Baseball's Rays Gain Fans With Big Turnaround



This year's World Series features the Tampa Bay Rays - a team making its first ever appearance - and the Philadelphia Phillies, who have not won Major League Baseball's championship since 1980. VOA Sports editor Parke Brewer is covering the so-called Fall Classic and spoke to a rare Rays fan who has supported them from their inception.

Greg Murphy has lived in the Tampa-St. Petersburg area of Florida for 10 years and he told VOA Sports he has been a big fan of the Tampa Bay Rays since the team joined the American League in 1998.

He said he has not had a lot of company until this season, because Tampa Bay never had a winning team until this year and played before mostly empty seats. In fact, Tampa Bay finished in last place in the American League East Division in nine of the previous 10 years, and they were essentially the laughingstock of the Major Leagues.

In all of those years they were known as the Tampa Bay Devil Rays. It has led some to wonder if there was any connection to the turnaround after they dropped devil from their nickname.

While the Rays are still not among the best supported teams in the Major Leagues, Murphy said it is no surprise that they have attracted many new fans this season with their first place finish ahead of last year's champion Boston Red Sox.

And Murphy says bringing cowbells to ring at Rays' games has become the new tradition at Tropicana Field, which is located next to Tampa in St. Petersburg, Florida.  

"It's [the atmosphere] has been electric," said Greg Murphy. "I don't know who started the cowbell thing, but it has caught on and this place is crazy. You know, the decibels, it's a 120 decibels. And it's just electric it's incredible. (fan shouts Go Rays!, audible cowbell noise)"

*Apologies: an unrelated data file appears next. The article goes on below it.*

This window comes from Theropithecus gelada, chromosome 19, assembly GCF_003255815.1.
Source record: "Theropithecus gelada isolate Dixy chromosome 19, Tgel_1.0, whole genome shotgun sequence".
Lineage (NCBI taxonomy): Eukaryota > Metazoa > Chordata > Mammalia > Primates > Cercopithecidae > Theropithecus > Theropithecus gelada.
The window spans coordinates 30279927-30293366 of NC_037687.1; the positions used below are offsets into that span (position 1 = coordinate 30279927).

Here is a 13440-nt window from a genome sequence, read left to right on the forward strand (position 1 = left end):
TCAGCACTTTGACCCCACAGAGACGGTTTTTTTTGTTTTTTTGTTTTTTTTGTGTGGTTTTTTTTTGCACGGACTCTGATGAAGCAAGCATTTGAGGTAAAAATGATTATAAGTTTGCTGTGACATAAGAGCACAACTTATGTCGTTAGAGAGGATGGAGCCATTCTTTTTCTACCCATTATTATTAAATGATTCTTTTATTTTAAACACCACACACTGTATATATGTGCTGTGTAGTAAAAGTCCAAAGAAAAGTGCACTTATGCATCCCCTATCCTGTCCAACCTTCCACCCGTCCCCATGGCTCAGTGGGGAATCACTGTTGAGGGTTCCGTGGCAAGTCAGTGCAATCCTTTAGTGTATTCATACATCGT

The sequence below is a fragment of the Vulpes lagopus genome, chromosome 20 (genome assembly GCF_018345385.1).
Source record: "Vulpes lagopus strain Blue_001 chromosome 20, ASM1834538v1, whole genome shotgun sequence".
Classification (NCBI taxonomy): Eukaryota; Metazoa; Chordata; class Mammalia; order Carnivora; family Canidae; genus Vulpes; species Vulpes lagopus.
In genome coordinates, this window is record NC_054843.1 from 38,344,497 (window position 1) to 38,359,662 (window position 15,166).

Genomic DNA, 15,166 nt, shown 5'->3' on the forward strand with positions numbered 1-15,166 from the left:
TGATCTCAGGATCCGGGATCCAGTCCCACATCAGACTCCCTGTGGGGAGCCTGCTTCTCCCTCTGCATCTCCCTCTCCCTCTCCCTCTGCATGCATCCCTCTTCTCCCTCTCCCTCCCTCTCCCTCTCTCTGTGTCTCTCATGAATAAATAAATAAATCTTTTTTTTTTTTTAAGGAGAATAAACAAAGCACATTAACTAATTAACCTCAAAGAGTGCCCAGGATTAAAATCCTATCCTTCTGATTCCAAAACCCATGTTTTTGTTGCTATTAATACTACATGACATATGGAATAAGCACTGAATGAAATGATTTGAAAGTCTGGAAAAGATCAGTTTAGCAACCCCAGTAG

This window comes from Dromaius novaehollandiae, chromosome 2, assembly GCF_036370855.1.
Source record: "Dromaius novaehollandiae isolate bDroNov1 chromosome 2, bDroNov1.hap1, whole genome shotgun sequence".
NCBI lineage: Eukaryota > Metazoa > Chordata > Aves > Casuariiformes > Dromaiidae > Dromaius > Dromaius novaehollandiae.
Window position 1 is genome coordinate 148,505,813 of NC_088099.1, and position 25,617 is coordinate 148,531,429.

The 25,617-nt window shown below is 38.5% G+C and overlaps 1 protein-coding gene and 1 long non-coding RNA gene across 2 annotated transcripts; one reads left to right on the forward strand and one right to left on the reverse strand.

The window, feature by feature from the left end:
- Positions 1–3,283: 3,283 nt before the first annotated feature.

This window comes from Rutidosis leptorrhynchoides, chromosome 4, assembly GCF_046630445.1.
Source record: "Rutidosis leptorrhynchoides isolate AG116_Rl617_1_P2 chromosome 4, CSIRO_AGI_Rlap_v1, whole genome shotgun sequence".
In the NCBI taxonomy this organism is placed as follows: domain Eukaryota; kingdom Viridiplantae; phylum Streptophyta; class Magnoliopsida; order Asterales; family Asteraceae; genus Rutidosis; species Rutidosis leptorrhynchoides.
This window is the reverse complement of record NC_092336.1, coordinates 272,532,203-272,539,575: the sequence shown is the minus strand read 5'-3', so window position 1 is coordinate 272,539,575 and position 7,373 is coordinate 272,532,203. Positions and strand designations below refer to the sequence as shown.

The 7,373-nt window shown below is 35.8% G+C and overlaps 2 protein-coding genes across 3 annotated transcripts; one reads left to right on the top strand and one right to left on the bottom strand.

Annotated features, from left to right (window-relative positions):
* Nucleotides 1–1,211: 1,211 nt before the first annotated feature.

Tropicana Field is a domed stadium from which the crowd noise can't escape. Tampa Bay plays in an enclosed venue because of the often oppressive heat and routine late day thunderstorms in Florida's summer months.

Greg Murphy says it is easy to like a team like the Rays because they have built the club through their minor league system rather than spending millions of dollars on free agent players. Tampa Bay has one of the lowest payrolls in Major League Baseball.

"They are a young, superstar team," he said. "It's not about the money with this team. And you see that across baseball. You get a bad feeling in your stomach about the money thing, and the players are just playing for the money. This team is about winning. They are about having a good time, and they are the most exciting team in baseball."

And that's why they now have many new fans. Those fans are hoping the Tampa Bay Rays can do what no other professional U.S. sports team has ever done - not in baseball, football, basketball or ice hockey - go from last place one season to league champion the next year.  


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